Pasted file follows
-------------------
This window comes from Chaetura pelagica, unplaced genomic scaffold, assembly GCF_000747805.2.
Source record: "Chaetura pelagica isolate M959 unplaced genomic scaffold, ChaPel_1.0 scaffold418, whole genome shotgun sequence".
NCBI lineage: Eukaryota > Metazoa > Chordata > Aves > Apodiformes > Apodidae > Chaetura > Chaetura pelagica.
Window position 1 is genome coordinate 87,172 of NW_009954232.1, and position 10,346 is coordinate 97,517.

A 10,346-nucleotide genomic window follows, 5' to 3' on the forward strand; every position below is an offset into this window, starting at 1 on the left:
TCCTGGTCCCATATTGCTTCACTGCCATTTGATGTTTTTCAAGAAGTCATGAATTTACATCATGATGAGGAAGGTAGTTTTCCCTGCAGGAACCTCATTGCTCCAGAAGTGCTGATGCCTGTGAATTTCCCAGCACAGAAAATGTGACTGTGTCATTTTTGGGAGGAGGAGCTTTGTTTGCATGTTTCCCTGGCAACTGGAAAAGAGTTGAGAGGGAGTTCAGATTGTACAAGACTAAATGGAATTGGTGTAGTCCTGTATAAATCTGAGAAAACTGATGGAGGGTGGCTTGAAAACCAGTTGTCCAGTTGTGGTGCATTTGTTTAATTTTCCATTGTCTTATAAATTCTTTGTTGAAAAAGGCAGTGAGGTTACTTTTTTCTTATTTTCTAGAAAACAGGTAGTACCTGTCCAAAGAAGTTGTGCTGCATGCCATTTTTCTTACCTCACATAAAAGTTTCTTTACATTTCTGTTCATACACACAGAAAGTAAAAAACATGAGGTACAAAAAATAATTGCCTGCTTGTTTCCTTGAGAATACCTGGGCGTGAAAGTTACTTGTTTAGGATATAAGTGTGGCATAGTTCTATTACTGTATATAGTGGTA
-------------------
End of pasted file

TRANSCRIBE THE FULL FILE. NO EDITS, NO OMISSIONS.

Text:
This window comes from Chaetura pelagica, unplaced genomic scaffold, assembly GCF_000747805.2.
Source record: "Chaetura pelagica isolate M959 unplaced genomic scaffold, ChaPel_1.0 scaffold418, whole genome shotgun sequence".
NCBI lineage: Eukaryota > Metazoa > Chordata > Aves > Apodiformes > Apodidae > Chaetura > Chaetura pelagica.
Window position 1 is genome coordinate 87,172 of NW_009954232.1, and position 10,346 is coordinate 97,517.

A 10,346-nucleotide genomic window follows, 5' to 3' on the forward strand; every position below is an offset into this window, starting at 1 on the left:
TCCTGGTCCCATATTGCTTCACTGCCATTTGATGTTTTTCAAGAAGTCATGAATTTACATCATGATGAGGAAGGTAGTTTTCCCTGCAGGAACCTCATTGCTCCAGAAGTGCTGATGCCTGTGAATTTCCCAGCACAGAAAATGTGACTGTGTCATTTTTGGGAGGAGGAGCTTTGTTTGCATGTTTCCCTGGCAACTGGAAAAGAGTTGAGAGGGAGTTCAGATTGTACAAGACTAAATGGAATTGGTGTAGTCCTGTATAAATCTGAGAAAACTGATGGAGGGTGGCTTGAAAACCAGTTGTCCAGTTGTGGTGCATTTGTTTAATTTTCCATTGTCTTATAAATTCTTTGTTGAAAAAGGCAGTGAGGTTACTTTTTTCTTATTTTCTAGAAAACAGGTAGTACCTGTCCAAAGAAGTTGTGCTGCATGCCATTTTTCTTACCTCACATAAAAGTTTCTTTACATTTCTGTTCATACACACAGAAAGTAAAAAACATGAGGTACAAAAAATAATTGCCTGCTTGTTTCCTTGAGAATACCTGGGCGTGAAAGTTACTTGTTTAGGATATAAGTGTGGCATAGTTCTATTACTGTATATAGTGGTA